LOS ANGELES (CN) – “Gone with the Wind” actress Olivia de Havilland wants to go to the California Supreme Court with her lawsuit against the creators of the docudrama series “Feud: Joan and Bette” after a California appeals court ruled earlier this year the series’ portrayal of the actress is protected by the First Amendment.
De Havilland, 101, took issue with her portrayal in the 8-part series that appeared on the FX Network in 2017. The series centers on the rivalry between actresses Joan Crawford and Bette Davis during the making of their film “What Ever Happened to Baby Jane.” De Havilland, as played by Catherine Zeta-Jones, is shown as a gossip who uses the word “bitch,” which de Havilland said portrays her in a false light.
She filed a lawsuit against the network and show creator Ryan Murphy, also known for helming “American Horror Story” and “The People v. O.J. Simpson.” A state court judge granted her lawyer’s request for a speedy trial on claims of invasion of privacy.
In turn, the network responded with an anti-SLAPP motion, saying her claim would set a new precedent where a celebrity’s publicity rights would trump free speech. A Los Angeles judge allowed the case to proceed, but the Second Appellate District reversed, finding that the previous ruling “leaves authors, filmmakers, playwrights, and television producers in a Catch-22.”
“De Havilland’s argument seems to be that, whenever a filmmaker includes a character based on a real person, that inclusion implies an ‘endorsement’ of the film or program by that real person. We have found no case authority to support this novel argument,” wrote Justice Anne Egerton.
De Havilland’s attorney Suzelle Smith, of Howarth and Smith, called the opinion a pro-industry decision, and said it was “written before the hearing less than a week ago.”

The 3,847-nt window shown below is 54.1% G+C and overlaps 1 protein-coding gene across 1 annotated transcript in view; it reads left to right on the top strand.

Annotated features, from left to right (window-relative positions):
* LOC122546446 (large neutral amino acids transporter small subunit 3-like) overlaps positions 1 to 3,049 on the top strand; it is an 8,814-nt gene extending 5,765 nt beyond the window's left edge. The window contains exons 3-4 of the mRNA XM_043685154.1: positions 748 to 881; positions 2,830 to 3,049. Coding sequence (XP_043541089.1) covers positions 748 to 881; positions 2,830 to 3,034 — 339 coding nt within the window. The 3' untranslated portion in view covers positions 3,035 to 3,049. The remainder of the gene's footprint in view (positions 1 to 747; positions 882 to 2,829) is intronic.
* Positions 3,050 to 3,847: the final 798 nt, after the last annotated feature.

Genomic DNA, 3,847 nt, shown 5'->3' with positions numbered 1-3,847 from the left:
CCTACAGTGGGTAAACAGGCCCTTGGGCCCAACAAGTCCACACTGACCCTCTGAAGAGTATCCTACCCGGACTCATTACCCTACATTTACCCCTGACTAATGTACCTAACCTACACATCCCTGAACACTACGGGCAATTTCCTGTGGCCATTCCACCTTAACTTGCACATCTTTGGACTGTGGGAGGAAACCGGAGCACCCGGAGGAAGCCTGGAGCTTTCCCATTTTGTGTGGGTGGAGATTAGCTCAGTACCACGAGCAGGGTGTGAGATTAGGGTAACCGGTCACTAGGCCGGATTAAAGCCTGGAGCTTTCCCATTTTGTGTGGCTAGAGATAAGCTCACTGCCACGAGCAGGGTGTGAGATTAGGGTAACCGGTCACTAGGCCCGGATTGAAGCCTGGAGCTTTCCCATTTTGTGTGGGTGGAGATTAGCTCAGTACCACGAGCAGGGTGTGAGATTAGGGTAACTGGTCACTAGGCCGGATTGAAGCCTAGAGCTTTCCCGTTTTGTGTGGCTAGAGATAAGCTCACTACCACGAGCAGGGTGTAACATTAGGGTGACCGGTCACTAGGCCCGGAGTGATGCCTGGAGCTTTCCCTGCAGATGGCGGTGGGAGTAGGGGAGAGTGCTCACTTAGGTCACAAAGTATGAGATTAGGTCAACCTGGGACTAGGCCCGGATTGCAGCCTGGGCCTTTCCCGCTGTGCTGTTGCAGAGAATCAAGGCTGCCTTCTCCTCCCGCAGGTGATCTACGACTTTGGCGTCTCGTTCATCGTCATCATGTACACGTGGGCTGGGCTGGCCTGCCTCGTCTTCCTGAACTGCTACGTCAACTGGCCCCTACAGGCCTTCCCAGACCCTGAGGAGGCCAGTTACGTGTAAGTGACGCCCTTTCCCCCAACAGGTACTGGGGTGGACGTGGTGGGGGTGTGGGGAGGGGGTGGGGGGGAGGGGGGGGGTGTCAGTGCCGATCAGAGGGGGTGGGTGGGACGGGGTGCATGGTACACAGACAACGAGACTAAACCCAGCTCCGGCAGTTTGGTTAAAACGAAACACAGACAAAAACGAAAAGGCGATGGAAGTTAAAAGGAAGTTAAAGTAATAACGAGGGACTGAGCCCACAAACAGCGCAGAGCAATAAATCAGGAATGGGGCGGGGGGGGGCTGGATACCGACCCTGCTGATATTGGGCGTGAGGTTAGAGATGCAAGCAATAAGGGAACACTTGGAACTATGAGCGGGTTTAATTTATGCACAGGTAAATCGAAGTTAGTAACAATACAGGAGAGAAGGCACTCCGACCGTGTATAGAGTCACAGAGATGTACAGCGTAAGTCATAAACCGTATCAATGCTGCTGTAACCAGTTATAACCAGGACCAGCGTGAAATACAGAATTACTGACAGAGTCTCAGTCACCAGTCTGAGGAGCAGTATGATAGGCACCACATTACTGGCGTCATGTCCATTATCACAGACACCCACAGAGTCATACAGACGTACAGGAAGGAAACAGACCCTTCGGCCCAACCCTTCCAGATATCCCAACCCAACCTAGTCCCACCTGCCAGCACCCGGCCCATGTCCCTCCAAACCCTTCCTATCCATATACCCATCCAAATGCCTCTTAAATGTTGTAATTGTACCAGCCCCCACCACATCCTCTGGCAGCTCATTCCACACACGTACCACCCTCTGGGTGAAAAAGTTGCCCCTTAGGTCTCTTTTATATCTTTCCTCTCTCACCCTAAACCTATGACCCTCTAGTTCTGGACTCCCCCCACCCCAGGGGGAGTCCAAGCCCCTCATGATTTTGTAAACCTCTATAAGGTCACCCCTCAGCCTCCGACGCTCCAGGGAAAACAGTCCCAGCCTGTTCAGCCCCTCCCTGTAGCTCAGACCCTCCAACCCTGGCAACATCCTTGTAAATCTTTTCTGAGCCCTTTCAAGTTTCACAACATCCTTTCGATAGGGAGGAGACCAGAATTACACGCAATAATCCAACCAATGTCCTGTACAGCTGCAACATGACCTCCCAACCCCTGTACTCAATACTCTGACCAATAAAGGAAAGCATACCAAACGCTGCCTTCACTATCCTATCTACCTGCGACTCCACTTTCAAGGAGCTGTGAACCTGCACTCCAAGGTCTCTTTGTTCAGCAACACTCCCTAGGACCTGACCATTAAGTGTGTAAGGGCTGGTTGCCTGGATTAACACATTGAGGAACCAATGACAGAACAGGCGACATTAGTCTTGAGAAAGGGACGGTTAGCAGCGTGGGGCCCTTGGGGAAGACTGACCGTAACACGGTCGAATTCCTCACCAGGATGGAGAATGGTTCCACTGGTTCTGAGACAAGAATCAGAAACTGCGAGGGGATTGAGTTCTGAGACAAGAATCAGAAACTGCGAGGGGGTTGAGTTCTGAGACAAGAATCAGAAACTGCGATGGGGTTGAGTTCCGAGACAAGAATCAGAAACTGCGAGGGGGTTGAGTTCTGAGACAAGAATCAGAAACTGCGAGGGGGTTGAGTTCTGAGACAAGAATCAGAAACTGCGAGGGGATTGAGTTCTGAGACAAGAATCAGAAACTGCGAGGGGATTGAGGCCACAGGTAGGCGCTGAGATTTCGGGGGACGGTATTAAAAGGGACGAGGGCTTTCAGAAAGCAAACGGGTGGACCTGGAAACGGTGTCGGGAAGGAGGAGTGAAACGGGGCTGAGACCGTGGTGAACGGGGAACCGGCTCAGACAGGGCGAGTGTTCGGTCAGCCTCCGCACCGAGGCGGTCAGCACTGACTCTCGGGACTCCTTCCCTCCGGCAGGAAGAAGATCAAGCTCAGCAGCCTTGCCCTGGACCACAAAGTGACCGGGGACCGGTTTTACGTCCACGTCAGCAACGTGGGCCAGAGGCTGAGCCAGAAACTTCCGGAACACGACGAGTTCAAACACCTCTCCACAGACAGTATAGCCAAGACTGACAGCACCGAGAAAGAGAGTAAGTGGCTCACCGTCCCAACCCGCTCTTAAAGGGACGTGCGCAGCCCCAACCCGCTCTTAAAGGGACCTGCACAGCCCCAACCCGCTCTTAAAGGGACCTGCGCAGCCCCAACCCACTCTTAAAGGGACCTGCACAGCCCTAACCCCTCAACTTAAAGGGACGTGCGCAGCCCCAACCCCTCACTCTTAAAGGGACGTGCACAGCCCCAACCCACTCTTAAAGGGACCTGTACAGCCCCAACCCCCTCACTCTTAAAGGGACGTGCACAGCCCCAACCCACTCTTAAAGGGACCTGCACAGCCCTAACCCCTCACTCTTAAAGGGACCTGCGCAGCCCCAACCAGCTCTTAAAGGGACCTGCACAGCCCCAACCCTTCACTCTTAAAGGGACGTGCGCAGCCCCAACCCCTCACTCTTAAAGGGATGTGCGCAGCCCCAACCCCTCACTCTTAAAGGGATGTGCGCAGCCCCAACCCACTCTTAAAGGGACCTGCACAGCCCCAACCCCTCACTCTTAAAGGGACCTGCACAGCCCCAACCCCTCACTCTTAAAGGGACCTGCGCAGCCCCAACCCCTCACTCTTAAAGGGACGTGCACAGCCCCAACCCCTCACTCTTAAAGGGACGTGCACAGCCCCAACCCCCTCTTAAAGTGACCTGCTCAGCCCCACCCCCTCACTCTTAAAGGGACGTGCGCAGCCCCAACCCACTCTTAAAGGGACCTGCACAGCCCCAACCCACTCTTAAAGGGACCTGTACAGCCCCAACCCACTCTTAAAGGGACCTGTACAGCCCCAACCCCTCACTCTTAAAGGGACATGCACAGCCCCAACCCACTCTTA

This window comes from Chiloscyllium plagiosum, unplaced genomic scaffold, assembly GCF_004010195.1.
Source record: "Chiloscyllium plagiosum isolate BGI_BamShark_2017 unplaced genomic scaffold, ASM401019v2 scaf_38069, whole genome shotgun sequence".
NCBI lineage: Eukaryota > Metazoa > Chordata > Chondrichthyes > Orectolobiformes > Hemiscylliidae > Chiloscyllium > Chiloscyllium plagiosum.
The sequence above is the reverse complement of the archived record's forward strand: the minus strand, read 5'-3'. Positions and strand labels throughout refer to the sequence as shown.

“The Court of Appeal, unlike the trial Court, has taken on itself the role of both Judge and jury, denying Miss de Havilland her Constitutional rights to have a jury decide her claims to protect the property rights in her name or to defend her reputation against knowing falsehoods,” Smith said in a written statement in March.
On Friday, Smith petitioned the California Supreme Court to take up the case. In the 38-page petition, she asks if the court’s interpretation of the anti-SLAPP statute makes it unconstitutional, as a violation of a person’s right to a jury trial.
Smith said she questions if a First Amendment defense blocks both a defamation/false light claim and a right to publicity claim, which was her argument during oral argument in the appeals court.
“The de Havilland case is being closely followed,” Smith writes in the petition.
“It is the textbook vehicle for this court to address these issues of statutory and constitutional significance, including the “inviolate” right to civil jury trial on issues of fact under California’s Constitution, and the vitality of the right of publicity and defamation causes of action, when plaintiff offers admissible evidence, both percipient and expert, that defendants knowingly or recklessly made false statements and misappropriated her literal identity, damaging her professional reputation and profiting themselves,” the petition states.
Smith said the appellate court’s opinion that de Havilland’s right of publicity claim was not a basis for false light, despite the use of her name along with photographs of Zeta-Jones in social media promotion for the series.
“There is no consideration of Plaintiff’s evidence to the contrary,” Smith writes.
De Havilland was nominated for five Academy Awards, including back-to-back Best Actress nods and won two. She retired from acting in 1989 and currently lives in Paris, France.